Like many writers, I’ve developed a habit of thinking “That would make a great book!” and immediately composing a brilliant outline any time I see or hear or read about anything remotely interesting. Being a bit of a nature nerd with an interest in psychology, my latest Great Idea for a Book was to investigate ancient folklore and modern studies pertaining to the relationship between nature and mental health.
I wrote up an outline. In fact, I wrote up three outlines, each with a slightly different angle. This book was going to be huge—think Last Child In The Woods meets The Noonday Demon. After a two-second scan of Amazon.com I decided that nothing like my Great Idea for a Book had ever been written before, much less published.
Two days ago I had the distinctly humbling experience of plucking a book off a library shelf only to discover that not only had my Great Idea for a Book already been published, it had been published in 2002 by a British osteopath who had already dug up all the myths, folklore, science, and studies (up until 2002, at least) that I had been planning to uncover.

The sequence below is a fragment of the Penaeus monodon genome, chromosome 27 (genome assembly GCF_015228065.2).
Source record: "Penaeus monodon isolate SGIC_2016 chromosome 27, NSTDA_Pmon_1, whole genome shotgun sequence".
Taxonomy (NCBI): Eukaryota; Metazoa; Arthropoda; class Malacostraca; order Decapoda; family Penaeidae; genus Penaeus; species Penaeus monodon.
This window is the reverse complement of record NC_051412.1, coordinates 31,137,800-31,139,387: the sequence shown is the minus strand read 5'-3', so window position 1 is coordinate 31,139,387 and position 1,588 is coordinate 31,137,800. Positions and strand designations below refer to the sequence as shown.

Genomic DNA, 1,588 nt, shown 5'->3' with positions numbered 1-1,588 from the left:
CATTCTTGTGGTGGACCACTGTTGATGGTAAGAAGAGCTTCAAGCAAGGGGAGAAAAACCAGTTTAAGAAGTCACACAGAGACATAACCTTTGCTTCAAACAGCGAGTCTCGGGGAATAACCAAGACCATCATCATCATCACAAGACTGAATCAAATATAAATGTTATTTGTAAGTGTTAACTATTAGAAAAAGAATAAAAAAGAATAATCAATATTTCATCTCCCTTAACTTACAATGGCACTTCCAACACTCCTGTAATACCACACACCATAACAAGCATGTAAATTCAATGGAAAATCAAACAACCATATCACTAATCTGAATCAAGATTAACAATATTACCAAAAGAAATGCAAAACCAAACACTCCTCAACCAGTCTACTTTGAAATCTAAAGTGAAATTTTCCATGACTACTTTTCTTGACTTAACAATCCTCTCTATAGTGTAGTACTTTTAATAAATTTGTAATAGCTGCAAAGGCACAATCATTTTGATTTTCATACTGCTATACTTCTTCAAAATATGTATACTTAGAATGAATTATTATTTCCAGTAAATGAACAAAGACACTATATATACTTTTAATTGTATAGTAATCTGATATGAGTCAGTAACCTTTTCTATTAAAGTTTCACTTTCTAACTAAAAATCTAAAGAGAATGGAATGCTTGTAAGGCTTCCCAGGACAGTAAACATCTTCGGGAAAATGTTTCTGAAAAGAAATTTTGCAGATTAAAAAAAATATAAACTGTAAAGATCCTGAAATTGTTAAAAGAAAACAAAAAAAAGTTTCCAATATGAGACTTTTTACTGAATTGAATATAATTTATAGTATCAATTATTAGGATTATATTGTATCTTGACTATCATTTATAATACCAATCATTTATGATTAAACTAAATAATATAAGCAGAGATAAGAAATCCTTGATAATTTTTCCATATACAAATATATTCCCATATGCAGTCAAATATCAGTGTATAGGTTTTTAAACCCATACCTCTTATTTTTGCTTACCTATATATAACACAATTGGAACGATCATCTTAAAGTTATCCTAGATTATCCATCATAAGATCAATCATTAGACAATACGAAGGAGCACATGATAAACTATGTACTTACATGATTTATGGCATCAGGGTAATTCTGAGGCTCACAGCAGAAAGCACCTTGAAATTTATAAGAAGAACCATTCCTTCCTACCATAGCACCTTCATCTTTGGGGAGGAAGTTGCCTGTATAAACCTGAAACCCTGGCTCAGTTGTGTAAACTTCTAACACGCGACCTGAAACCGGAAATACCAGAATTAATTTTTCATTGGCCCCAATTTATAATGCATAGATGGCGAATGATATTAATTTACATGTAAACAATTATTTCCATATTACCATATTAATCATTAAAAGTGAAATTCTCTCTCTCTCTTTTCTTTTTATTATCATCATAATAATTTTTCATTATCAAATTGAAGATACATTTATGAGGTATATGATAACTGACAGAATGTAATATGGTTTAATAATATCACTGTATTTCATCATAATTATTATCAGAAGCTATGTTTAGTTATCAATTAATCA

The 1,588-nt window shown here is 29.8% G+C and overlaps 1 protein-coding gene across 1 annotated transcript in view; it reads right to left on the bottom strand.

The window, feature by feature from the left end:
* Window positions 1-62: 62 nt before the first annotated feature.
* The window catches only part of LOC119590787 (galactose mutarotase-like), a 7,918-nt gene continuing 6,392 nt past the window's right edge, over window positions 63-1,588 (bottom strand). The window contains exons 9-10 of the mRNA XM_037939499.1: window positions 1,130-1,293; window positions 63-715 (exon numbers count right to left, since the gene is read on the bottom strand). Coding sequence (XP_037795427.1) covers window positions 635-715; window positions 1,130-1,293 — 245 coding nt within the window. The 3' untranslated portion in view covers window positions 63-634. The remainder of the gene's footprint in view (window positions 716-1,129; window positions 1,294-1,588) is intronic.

It was like going to the supermarket and meeting my evil twin. Although this book had a different angle and a different tone than I had been planning to take, the content was so eerily similar to what I had envisioned—right down to the quotations at the start of each chapter—that I decided to put this particular Great Idea on the back burner for the time being and go on my merry way.
While it may be true that “there’s nothing new in the world” and the best ideas are continually being recycled and re-imagined, it’s important to find out if your proposed book has already been written—and, if so, to make a realistic assessment of whether or not you can bring something substantially different or better to the table.
In my next post, I’ll talk about the best ways to check up on your book’s “evil twins” (otherwise known as its competition). Hint: a two-second scan of Amazon.com isn’t enough.